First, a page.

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What to talk about? Well I really want to speak about Final Fantasy XIII-2 but considering I’m doing the review on that, I’d just be shooting myself in the foot. What I will say is it’s awesome, one extravagant step forward and will even please some of the most hardcore opponents of Final Fantasy XIII. I suppose I could diverge from my norm and talk about something political or of consequence among the gaming community but well, that’s a lot of thinking and I don’t do thinking this late at night. Doom 4 was my other idea, but I think I’ll leave that for next week, sly hint about Doom 4 feature next week initiated.

No, actually I will talk about Final Fantasy XIII, more specifically, the reason I enjoyed it despite its apparent failings for many a Final Fantasy fan. I could go on and on about its strengths, weaknesses, what it did wrong, what it did right and still I might never get anything though to the stalwart haters. Instead I’m going to make two simple arguments and let you decide whether there’s anything to my ramblings.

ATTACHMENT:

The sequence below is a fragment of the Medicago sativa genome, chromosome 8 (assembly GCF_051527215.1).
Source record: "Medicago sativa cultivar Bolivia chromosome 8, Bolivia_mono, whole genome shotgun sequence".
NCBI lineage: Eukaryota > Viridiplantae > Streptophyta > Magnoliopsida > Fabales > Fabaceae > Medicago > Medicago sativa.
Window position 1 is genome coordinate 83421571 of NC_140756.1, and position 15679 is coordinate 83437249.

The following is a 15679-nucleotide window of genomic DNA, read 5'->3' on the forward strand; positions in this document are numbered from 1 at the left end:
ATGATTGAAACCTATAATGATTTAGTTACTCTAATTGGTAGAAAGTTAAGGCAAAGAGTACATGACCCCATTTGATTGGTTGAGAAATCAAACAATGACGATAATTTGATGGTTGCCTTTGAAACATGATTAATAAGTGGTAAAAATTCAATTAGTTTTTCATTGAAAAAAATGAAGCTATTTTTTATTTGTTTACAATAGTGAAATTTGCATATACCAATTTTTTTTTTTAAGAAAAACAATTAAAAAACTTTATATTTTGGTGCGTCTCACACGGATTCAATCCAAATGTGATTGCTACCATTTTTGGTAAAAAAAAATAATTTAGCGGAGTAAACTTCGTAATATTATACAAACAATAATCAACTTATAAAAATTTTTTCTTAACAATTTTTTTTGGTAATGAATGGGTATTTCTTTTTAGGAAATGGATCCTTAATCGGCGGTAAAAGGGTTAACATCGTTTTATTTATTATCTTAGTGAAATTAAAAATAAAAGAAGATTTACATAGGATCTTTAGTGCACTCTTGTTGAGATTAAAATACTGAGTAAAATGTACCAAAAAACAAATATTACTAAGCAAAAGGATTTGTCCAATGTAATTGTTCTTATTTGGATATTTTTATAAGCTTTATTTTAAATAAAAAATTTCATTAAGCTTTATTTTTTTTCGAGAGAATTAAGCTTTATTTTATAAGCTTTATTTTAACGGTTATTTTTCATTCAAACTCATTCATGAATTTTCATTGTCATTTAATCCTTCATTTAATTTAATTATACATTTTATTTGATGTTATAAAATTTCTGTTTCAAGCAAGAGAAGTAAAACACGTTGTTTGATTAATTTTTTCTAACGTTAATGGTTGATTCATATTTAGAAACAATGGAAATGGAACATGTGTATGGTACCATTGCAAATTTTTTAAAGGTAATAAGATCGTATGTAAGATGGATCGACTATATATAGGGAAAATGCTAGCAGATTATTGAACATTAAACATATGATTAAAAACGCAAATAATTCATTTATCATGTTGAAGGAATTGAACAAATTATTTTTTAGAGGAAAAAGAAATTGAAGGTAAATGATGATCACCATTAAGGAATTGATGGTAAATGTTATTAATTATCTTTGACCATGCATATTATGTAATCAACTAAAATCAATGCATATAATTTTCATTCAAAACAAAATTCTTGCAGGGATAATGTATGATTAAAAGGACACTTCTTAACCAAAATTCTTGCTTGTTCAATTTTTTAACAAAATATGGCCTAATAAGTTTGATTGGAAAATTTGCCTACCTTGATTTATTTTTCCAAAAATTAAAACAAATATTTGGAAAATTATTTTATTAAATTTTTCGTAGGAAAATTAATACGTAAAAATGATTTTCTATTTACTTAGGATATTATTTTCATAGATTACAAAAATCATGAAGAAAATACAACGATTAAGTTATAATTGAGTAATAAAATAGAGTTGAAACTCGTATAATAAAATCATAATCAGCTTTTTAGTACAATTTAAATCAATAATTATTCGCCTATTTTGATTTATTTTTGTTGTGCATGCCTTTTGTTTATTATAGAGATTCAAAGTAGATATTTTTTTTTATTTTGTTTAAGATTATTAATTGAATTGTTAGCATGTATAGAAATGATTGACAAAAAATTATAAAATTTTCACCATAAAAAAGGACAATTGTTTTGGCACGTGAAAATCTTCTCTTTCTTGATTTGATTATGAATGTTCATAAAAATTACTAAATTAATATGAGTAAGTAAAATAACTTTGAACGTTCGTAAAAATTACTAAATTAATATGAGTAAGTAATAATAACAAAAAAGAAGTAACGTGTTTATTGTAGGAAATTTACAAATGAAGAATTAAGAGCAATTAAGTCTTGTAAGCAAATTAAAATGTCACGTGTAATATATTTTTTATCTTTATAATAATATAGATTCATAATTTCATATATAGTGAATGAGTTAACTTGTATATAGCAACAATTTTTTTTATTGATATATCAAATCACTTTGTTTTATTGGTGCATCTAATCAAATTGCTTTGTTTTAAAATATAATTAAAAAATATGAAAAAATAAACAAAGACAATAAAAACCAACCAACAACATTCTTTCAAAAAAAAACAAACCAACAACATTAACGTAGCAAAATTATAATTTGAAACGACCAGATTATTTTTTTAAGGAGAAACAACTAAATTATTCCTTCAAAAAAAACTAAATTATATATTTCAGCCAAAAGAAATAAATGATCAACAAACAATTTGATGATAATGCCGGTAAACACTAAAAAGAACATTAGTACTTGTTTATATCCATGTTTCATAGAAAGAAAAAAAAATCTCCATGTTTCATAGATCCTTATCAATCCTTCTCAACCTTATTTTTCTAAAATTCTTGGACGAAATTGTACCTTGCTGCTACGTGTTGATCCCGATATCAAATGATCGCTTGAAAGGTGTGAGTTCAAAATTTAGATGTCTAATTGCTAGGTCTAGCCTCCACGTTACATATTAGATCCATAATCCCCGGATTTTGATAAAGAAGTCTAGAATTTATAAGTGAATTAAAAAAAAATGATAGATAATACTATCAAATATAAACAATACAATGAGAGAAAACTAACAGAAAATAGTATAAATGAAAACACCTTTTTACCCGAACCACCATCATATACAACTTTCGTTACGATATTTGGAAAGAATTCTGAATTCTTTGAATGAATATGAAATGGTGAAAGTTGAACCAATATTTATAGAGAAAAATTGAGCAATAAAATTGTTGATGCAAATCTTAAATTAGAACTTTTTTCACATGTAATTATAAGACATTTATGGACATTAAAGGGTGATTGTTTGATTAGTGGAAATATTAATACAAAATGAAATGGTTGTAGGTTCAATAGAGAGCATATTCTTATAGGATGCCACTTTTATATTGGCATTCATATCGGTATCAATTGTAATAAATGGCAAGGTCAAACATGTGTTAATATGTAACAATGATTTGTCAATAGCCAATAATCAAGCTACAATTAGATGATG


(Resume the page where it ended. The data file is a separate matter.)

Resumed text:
Firstly, Final Fantasy XIII is by no means the 13th (was tempted to use XIIIth) game in the series. In fact, it’s probably like 20 or 30 something; I’m including all the Tactic games, games like Dirge of Cerberus and the Crystal Chronicles series. Anyway, the point is there are a lot of them and if then Square and now Square Enix didn’t constantly mix it up, the series would be dead long ago. What I’m trying to argue is that people are always harping on about sequels too often being just more of the same, yet when Final Fantasy XIII tries something different, it gets hated on. Sure it was missing some of the staples we all love but it didn’t promise to be anything more than it was. Final Fantasy XIII had a great story and a new and enjoyable combat system. The story wasn’t meant to be dark, tense, or in any way like Mass Effect. This is a Japanese game, inspired by Japanese ideas, if you expect a Western style of story you’d be what I like to call a little slow. Finally, don’t knock on characters by calling them anime like, that’s the point of the series, every game has been like that. Each character personifies a particular strength and weakness of humanity and in this sense it was done well. There was a lot of personality in the story and the plot is supposed to some second to the characters. Whether you dislike or loved Snow, you almost certainly did because he represents something about someone you didn’t like. It was a bit linear but if you enjoyed the story then that’s all you need. I agree I would’ve preferred more to the game but what it had it did well and I can’t fault a game for that. It would be like faulting a Ferrari for not having rocket boosters just because they’d make the car better than it is.